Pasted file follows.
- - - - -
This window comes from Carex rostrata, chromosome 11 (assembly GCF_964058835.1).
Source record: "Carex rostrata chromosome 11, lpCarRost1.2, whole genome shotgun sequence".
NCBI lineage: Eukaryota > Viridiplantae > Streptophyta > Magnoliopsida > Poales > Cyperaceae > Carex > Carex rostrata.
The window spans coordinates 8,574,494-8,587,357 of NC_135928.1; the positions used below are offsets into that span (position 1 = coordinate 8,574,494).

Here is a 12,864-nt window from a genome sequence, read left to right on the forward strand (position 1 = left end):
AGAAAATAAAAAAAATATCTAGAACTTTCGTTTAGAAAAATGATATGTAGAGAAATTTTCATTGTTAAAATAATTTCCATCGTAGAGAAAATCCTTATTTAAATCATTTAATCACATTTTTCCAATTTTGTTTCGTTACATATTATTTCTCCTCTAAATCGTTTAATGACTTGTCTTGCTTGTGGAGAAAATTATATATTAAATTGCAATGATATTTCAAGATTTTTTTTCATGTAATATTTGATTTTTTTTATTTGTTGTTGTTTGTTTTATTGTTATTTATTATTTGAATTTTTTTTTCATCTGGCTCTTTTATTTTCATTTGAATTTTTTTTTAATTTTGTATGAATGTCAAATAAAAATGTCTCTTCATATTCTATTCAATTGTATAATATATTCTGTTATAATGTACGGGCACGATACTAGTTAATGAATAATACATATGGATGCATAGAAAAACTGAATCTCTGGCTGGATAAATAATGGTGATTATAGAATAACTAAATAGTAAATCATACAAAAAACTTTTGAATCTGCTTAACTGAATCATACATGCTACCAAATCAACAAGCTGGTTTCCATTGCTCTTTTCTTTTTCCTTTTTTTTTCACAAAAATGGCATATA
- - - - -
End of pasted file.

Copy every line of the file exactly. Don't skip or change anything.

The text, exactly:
This window comes from Carex rostrata, chromosome 11 (assembly GCF_964058835.1).
Source record: "Carex rostrata chromosome 11, lpCarRost1.2, whole genome shotgun sequence".
NCBI lineage: Eukaryota > Viridiplantae > Streptophyta > Magnoliopsida > Poales > Cyperaceae > Carex > Carex rostrata.
The window spans coordinates 8,574,494-8,587,357 of NC_135928.1; the positions used below are offsets into that span (position 1 = coordinate 8,574,494).

Here is a 12,864-nt window from a genome sequence, read left to right on the forward strand (position 1 = left end):
AGAAAATAAAAAAAATATCTAGAACTTTCGTTTAGAAAAATGATATGTAGAGAAATTTTCATTGTTAAAATAATTTCCATCGTAGAGAAAATCCTTATTTAAATCATTTAATCACATTTTTCCAATTTTGTTTCGTTACATATTATTTCTCCTCTAAATCGTTTAATGACTTGTCTTGCTTGTGGAGAAAATTATATATTAAATTGCAATGATATTTCAAGATTTTTTTTCATGTAATATTTGATTTTTTTTATTTGTTGTTGTTTGTTTTATTGTTATTTATTATTTGAATTTTTTTTTCATCTGGCTCTTTTATTTTCATTTGAATTTTTTTTTAATTTTGTATGAATGTCAAATAAAAATGTCTCTTCATATTCTATTCAATTGTATAATATATTCTGTTATAATGTACGGGCACGATACTAGTTAATGAATAATACATATGGATGCATAGAAAAACTGAATCTCTGGCTGGATAAATAATGGTGATTATAGAATAACTAAATAGTAAATCATACAAAAAACTTTTGAATCTGCTTAACTGAATCATACATGCTACCAAATCAACAAGCTGGTTTCCATTGCTCTTTTCTTTTTCCTTTTTTTTTCACAAAAATGGCATATA